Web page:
The city of Fairfield is looking renovate its city building and spend up to $1 million, or more, over a two-year period. MICHAEL D. PITMAN/FILE
Photo: Michael D. Pitman
Photo: Michael D. Pitman

Fairfield wants to stop unfettered access to city building in $1M security upgrade

As it stands now, the public has unfettered access to the municipal building at 5350 Pleasant Ave., where the city manager, development services and finance departments are headquartered. There is similar access next door to the municipal building annex, 701 Wessel Drive, where the city’s income tax division is located.

“In today’s day and age, any building of this nature that has unrestricted access is just outdated,” Police Chief Steve Maynard said. “Anyone can walk into the front door and have access to the city manager, the assistant city manager and anyone that works in the building.”

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Maynard also said there is no process to determine who is in the two buildings, both public and staff.

The city hired an architect to provide preliminary drawings for the municipal building and annex that would address Maynard’s security concerns.

City Manager Mark Wendling said the goal is to keep the cost to less than $1 million. However, he said he doesn’t “know if that’s realistic, but we’ll quickly find out.”

“We’re hoping to move forward with some detailed plans in the next few months,” he said.

In addition to securing the 54-year-old city building, Wendling said the changes will allow the city to minimize its footprint, address undersed spaces and make city operations function more efficiently.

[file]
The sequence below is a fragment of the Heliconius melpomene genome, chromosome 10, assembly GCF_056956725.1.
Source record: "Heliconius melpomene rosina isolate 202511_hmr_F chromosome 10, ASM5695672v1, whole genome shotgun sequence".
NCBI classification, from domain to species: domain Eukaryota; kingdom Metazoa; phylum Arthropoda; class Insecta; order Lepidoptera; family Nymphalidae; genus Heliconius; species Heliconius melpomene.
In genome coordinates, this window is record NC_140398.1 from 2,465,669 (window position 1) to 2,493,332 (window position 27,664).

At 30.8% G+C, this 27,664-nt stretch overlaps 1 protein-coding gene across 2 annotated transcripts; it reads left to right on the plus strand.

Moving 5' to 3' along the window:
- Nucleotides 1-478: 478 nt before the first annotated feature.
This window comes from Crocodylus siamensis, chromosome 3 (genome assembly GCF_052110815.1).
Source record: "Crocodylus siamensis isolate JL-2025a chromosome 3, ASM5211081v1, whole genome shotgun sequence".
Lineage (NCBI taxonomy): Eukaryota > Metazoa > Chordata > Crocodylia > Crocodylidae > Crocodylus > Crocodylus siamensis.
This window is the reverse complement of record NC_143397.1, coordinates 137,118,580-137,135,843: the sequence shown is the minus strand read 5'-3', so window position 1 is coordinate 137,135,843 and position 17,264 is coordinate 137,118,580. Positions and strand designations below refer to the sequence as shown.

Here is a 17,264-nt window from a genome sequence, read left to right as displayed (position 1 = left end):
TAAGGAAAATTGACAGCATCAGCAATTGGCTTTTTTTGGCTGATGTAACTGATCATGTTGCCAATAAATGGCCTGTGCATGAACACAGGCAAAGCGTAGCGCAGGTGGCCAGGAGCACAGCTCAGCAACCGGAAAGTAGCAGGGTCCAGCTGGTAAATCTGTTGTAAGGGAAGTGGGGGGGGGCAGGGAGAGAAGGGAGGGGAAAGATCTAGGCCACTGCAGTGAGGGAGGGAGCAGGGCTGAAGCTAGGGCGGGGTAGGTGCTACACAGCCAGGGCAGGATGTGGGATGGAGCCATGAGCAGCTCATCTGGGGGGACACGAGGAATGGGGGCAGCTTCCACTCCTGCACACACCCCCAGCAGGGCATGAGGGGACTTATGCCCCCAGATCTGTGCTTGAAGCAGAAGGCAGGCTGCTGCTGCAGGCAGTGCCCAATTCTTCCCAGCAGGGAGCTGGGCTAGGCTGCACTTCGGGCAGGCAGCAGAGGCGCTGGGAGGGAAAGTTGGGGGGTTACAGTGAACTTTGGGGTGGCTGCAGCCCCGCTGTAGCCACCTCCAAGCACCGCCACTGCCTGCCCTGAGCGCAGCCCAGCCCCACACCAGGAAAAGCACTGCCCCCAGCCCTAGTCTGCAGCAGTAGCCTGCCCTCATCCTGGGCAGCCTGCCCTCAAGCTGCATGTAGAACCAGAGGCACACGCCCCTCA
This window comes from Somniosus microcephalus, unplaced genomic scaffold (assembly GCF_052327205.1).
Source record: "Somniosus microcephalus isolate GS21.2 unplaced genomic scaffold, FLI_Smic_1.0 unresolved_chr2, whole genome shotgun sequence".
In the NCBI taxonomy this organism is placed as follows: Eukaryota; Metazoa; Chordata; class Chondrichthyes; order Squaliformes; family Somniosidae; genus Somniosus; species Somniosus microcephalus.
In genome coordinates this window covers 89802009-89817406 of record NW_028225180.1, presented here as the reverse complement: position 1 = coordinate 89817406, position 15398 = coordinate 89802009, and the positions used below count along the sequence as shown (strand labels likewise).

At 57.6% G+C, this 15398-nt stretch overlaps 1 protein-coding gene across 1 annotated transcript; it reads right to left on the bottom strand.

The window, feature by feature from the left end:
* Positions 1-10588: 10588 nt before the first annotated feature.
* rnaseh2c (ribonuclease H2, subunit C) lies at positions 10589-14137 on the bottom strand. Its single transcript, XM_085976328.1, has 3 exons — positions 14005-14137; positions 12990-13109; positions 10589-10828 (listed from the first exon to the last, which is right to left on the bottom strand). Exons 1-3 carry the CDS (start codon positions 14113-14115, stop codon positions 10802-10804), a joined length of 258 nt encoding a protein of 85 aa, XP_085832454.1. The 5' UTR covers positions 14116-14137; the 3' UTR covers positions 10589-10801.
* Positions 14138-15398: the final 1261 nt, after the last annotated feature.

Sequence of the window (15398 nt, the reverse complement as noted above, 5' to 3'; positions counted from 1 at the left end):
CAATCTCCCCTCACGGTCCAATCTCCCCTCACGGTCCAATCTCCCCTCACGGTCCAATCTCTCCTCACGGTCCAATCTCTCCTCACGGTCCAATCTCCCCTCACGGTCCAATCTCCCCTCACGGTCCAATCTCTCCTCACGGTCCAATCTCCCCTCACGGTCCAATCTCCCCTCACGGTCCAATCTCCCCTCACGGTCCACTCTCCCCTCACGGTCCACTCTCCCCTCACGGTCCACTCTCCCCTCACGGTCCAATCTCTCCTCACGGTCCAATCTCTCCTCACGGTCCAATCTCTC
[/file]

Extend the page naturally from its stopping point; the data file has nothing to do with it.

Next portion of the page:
The last major renovation happened in 1992. Carpet and wallpaper were replaced around 1997, bathrooms were updated in the early 2000s and council chambers were renovated in 2009.

“I think that barriers are needed anymore because you just don’t know,” Mayor Steve Miller said. “You hate to do it, and you hate to spend the money, but you don’t have a choice nowadays.”

And the safety of the city’s employees are a priority, said Wendling.

“Not to invoke Virginia Beach, but that guy invoked a lot of damage in just a few minutes,” the city manager said. “It did not take long.”

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On May 31, a former Virginia Beach city employee fatally shot 12 people and wounded four in a mass shooting at a municipal building that housed the public works, utilities and planning departments. Wendling said the Virginia Beach shooting wasn’t the motivation behind the decision as discussions had begun at the beginning of the year.

Miller said there are “not too many buildings in our inventory you can walk right in.”

Some of the proposed changes include:

• Installing a glass barrier in the lobby that would require visitors to check in and out

• Secure wings in the halls to limit the public’s access during City Council meeting nights

• Relocate utility billing to the annex building (which allows finance employees to be cross-trained)

• Relocate the Fairfield Community Foundation within the city building

• Relocate the receptionists

Wendling said officials would like to proceed with construction drawings this year. Architectural and engineering work will need the council’s approval.

Construction would be done in phases as the city staff would not leave the building during renovations, Wendling said. If City Council approves the work, the project is expected to be out to bid by January, started in 2020 and finished by 2021.

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